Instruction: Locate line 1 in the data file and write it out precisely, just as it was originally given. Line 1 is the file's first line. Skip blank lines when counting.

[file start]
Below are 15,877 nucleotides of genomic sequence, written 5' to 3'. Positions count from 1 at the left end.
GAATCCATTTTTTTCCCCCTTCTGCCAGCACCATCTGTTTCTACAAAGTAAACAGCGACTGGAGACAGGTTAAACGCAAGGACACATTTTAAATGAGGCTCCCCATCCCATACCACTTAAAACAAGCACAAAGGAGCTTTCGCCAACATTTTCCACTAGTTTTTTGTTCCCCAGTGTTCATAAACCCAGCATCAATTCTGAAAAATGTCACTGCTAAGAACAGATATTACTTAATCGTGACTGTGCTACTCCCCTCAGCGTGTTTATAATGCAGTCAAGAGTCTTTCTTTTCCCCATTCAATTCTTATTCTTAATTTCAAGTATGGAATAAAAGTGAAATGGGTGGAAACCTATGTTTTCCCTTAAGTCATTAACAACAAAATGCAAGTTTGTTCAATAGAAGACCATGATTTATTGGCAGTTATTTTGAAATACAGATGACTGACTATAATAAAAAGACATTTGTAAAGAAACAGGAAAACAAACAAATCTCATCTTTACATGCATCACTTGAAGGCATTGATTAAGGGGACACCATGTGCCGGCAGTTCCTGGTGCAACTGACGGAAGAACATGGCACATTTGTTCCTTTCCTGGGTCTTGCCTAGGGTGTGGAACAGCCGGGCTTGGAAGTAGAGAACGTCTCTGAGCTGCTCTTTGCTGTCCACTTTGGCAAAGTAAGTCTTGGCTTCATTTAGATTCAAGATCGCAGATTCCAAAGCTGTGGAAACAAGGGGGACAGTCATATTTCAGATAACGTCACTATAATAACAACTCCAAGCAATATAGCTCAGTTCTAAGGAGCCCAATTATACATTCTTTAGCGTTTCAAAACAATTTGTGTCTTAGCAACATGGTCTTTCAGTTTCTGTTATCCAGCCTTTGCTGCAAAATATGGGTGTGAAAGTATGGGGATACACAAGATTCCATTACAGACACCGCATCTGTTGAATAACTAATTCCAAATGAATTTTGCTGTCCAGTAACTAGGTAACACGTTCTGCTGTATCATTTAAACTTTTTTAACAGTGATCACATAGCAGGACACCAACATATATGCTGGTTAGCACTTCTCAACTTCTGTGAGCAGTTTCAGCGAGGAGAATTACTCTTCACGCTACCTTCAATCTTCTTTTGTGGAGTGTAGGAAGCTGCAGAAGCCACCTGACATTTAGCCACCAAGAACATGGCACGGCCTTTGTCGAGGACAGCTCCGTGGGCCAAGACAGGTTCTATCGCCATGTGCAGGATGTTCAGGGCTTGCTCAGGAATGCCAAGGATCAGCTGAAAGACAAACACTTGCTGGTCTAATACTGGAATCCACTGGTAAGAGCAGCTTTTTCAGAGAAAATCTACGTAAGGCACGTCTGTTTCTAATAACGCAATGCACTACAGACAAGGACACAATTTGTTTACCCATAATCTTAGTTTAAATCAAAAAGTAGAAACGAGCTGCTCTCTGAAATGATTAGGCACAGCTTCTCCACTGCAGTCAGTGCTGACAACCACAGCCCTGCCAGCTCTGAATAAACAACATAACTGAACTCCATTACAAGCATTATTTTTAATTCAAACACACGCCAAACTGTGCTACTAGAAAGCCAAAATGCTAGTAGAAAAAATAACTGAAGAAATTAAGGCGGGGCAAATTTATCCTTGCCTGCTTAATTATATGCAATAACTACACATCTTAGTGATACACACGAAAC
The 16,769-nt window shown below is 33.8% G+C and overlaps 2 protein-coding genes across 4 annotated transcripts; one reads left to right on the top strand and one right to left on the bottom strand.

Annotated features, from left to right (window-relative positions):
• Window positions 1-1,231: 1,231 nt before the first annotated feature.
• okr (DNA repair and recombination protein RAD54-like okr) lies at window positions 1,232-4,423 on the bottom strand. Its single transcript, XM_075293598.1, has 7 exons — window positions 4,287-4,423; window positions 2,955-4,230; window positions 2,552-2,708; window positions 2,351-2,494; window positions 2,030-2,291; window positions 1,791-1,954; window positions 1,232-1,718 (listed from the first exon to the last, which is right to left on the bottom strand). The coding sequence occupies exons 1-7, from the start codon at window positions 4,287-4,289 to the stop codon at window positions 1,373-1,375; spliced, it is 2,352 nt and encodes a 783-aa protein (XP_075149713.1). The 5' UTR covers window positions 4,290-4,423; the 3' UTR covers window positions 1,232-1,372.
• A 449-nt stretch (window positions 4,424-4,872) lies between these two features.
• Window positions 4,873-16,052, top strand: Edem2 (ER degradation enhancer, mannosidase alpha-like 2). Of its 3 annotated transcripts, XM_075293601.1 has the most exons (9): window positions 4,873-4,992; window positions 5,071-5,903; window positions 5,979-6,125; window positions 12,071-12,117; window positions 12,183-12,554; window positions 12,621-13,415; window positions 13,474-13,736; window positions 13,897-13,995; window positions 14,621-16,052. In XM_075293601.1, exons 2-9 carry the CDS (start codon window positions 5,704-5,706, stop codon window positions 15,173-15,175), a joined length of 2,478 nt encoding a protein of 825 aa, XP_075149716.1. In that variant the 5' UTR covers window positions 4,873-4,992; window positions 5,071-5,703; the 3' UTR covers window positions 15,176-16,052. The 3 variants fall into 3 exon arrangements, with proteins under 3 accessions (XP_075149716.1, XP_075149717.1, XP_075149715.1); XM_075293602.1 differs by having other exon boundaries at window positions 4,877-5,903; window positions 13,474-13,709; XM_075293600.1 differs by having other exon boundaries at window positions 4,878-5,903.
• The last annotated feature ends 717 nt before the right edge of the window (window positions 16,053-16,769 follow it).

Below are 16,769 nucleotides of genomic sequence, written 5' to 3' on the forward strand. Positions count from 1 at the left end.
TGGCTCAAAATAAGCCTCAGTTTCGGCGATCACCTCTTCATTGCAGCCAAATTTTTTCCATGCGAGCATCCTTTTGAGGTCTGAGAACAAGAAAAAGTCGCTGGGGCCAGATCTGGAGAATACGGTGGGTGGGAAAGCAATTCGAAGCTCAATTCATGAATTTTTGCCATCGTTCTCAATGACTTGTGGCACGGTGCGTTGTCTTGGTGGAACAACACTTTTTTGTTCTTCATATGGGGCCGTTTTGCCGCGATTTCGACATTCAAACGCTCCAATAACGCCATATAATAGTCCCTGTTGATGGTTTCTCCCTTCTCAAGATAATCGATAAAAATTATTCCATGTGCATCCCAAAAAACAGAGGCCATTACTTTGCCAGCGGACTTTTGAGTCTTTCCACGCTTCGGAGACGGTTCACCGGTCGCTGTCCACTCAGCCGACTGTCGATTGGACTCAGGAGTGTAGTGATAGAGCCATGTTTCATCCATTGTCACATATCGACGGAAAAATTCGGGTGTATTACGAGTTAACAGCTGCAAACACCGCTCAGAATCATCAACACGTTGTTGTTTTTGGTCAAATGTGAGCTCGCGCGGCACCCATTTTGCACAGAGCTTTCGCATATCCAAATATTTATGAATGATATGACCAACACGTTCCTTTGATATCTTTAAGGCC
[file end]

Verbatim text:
Below are 15,877 nucleotides of genomic sequence, written 5' to 3'. Positions count from 1 at the left end.